Genes, Divorce and Hormones

There are three factors I consider prominent in my mental illness blossoming when it did: my parents divorce, puberty and genetics.

My parents divorced when I was 11. I considered this a positive thing because my father was a violent, narcissistic mess who couldn’t stand being around his kids and wife. Although I was glad to have him out of the house, I still yearned for him to love me and accept me for who I was. I hadn’t realized yet that this was an impossibility.

At 11, I was very close to puberty and, as I would come to understand, my hormones didn’t play nice. They stirred up my illness.

Finally, mental illness runs through both sides of my rotting family tree. I could no more escape mental illness than fly to the moon.

So, at the young age of 11, I experienced my first depression. It swallowed me, forcing great waves of tears out of me. I felt a darkness in me. My mom kept asking what was wrong and I had no answer.


I finally started seeing a therapist at age 15. She told me I would just have to accept that my father didn’t love me.

I lay on the floor in my bedroom many days wishing for death, silent tears rolling out of my eyes.

I should have seen a psychiatrist, but I didn’t know that and neither did my mom. This was the early 80s and there was still quite a stigma attached to mental illness.

My mom’s friends reassured her that all kids my age get blue. I told my mom that I wanted to die. I knew that wasn’t normal.

So I stumbled through my teen years, depression hitting me every few years, anxiety part of my everyday life.

Start the Pills

Finally, I saw a therapist who recognized the depression and got me in to a psychiatrist. I started Prozac and, to my amazement, it worked. My depression lifted. I felt like I was seeing life as it really was for the first time. For 12 years, I only took Prozac. I was really lucky that it worked for me so long. I have also been on it a few times in my adult life and it has been a life saver.

Game Changer

My early adult years saw me going through depressive episodes about every three years. Then, at age 30, I got pregnant and my illness turned into a whole new beast.

I was depressed throughout most of my pregnancy. The hormones surging through me were too much for my brain. I spent many days in bed, anxiety-ridden and wickedly depressed. I couldn’t tell my friends. What would they think of someone who appeared so ungrateful to be pregnant?

My son was born a week and half early by emergency C-section. For five days after he arrived I was the happiest I had ever been. Then the biggest attack of anxiety I’ve ever had struck and I was terrified. I was hearing things and seeing shadows. I saw my psychiatrist and he said that if I continued to breastfeed the only medicine he could put me on was anti-depressants. I was bound and determined to breastfeed so I tried a new anti-depressant. It did nothing.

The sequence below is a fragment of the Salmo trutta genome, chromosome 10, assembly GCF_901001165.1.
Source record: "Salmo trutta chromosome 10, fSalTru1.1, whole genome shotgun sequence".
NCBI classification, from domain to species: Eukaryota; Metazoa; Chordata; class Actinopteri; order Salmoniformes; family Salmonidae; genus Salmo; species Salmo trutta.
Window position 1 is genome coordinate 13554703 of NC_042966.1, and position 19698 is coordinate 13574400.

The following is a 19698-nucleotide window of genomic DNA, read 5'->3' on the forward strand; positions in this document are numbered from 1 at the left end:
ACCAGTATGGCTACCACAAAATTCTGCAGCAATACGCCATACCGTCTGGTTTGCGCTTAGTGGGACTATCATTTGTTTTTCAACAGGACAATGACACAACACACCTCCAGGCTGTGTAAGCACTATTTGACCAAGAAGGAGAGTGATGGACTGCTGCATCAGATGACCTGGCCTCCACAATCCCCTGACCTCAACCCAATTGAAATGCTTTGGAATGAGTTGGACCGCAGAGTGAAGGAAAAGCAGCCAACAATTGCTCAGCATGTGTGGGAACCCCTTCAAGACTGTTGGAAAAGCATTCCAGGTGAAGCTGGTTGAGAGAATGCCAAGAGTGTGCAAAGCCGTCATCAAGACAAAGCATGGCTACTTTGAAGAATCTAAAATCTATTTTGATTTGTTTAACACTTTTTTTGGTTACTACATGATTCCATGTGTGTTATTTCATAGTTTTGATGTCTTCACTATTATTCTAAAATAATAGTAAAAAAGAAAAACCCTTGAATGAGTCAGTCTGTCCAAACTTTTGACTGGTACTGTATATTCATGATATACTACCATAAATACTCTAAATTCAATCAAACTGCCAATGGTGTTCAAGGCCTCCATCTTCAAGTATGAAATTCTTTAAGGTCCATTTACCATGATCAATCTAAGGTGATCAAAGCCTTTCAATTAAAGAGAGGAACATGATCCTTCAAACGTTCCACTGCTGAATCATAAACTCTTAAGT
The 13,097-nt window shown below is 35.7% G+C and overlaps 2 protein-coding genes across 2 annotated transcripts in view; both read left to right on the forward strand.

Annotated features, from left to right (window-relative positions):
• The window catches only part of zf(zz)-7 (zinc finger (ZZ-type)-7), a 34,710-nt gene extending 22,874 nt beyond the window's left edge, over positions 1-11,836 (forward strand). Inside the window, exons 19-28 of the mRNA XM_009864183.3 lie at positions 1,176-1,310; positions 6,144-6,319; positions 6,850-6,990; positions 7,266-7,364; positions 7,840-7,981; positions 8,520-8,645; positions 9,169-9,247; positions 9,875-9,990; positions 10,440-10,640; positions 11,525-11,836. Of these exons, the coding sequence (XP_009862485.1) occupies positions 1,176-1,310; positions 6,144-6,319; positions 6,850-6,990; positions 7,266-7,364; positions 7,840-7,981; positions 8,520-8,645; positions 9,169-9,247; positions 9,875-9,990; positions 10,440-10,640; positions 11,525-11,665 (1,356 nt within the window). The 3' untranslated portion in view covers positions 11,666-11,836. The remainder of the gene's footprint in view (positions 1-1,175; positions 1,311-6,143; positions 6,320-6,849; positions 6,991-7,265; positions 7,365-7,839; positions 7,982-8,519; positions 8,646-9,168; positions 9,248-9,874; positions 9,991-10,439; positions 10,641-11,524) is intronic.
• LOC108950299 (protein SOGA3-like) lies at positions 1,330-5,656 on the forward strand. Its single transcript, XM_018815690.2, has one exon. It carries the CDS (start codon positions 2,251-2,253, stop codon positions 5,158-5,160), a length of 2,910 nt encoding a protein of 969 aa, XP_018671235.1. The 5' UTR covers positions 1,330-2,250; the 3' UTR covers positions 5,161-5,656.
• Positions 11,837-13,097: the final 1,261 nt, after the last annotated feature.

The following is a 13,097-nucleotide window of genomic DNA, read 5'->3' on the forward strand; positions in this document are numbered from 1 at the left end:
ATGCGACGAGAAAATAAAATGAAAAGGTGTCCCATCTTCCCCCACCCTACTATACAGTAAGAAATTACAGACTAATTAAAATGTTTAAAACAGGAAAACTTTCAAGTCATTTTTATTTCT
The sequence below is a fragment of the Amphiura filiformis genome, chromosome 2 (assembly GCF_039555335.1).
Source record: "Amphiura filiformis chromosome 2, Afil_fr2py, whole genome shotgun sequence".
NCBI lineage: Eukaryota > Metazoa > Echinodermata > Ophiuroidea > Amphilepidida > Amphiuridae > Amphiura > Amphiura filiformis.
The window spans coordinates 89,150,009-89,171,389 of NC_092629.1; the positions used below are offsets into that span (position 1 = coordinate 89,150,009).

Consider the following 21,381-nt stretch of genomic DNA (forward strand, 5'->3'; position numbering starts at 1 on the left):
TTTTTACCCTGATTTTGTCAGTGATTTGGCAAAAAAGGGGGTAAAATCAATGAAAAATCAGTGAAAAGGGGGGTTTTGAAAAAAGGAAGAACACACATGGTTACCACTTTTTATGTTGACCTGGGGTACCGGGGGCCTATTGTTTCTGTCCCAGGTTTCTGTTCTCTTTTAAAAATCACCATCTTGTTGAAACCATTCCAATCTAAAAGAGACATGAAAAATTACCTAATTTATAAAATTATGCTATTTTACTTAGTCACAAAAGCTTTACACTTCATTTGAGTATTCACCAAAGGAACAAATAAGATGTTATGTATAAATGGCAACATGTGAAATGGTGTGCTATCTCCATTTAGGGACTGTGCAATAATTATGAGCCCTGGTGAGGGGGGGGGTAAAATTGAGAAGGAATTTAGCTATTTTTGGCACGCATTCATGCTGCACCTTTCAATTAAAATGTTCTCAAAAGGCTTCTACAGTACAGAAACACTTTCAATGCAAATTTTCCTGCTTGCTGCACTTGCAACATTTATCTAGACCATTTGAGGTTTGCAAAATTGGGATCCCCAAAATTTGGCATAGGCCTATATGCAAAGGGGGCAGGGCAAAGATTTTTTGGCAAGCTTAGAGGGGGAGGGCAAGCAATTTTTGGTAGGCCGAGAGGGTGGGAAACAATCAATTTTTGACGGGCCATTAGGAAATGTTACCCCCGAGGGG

The other bad news my psychiatrist had for me is that it appeared I had developed pregnancy-induced Bipolar Disorder II. What?!

My moods began to cycle with my menstrual period. For two weeks I would be agitated, anxious and depressed and then two weeks of relatively normalcy. This continued through three hospitalizations and ten years.

Suicidal thoughts have been a constant through all of this. I promised my husband that I would not commit suicide and this promise has been all that has stood between me and my doing myself in.

Mayo to the Rescue

I was hospitalized in my local mental health facility and it only helped a little. The next time I was down in the pit, my psychiatrist wanted to send me to the Mayo Mood Disorders Clinic in Minnesota. My husband made the seven hour drive to get me admitted and I spent a week adjusting my medications and learning coping skills. I felt so positive when I got out, yet, six months, later I found myself in the pit again and back to Mayo we went.

This time I started a medication combination of Zyprexa and Prozac. Within days I felt different. I wasn’t scared all the time and the black thoughts had receded a bit. I would only continue to get better.


I was in partial remission for four and half wonderful years. During that time I started Group Therapy which has been a lifesaver. There are nine women in the group with various physical and mental difficulties. We meet once a week with a therapist facilitator and discuss our issues.

I also started a wedding officiating business and have married over 60 couples.

My self-confidence bloomed during this period. I finally felt comfortable in my own skin and felt good interacting with others.

My personality shined and I was excited to be alive.

Stumbling a Bit

Lately things have been a little rough. I’ve been going through periods of depression mixed with restlessness, anxiety and agitation. My doctor and I have been experimenting with medications once again but haven’t found the magic combination.

I just keep pushing through. I know what if feels like to feel good and I want that again.


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Mental illness is an elusive foe. Changing shapes all the time. It feels like every day there is something new to cope with….some new challenge to my coping skills.

I am very lucky to have good health insurance to pay for all the doctor’s visits and medications. But there is still a huge cost associated with being chronically ill. I spend at least $300-$400 a month on mental health treatments.

But I am so glad to be alive and so grateful for all of my blessings. Despite all the troubles in my life, there are a lot of great things as well. My husband and son. My friends. My family. My dogs.

Life is good. I just have to keep fighting.

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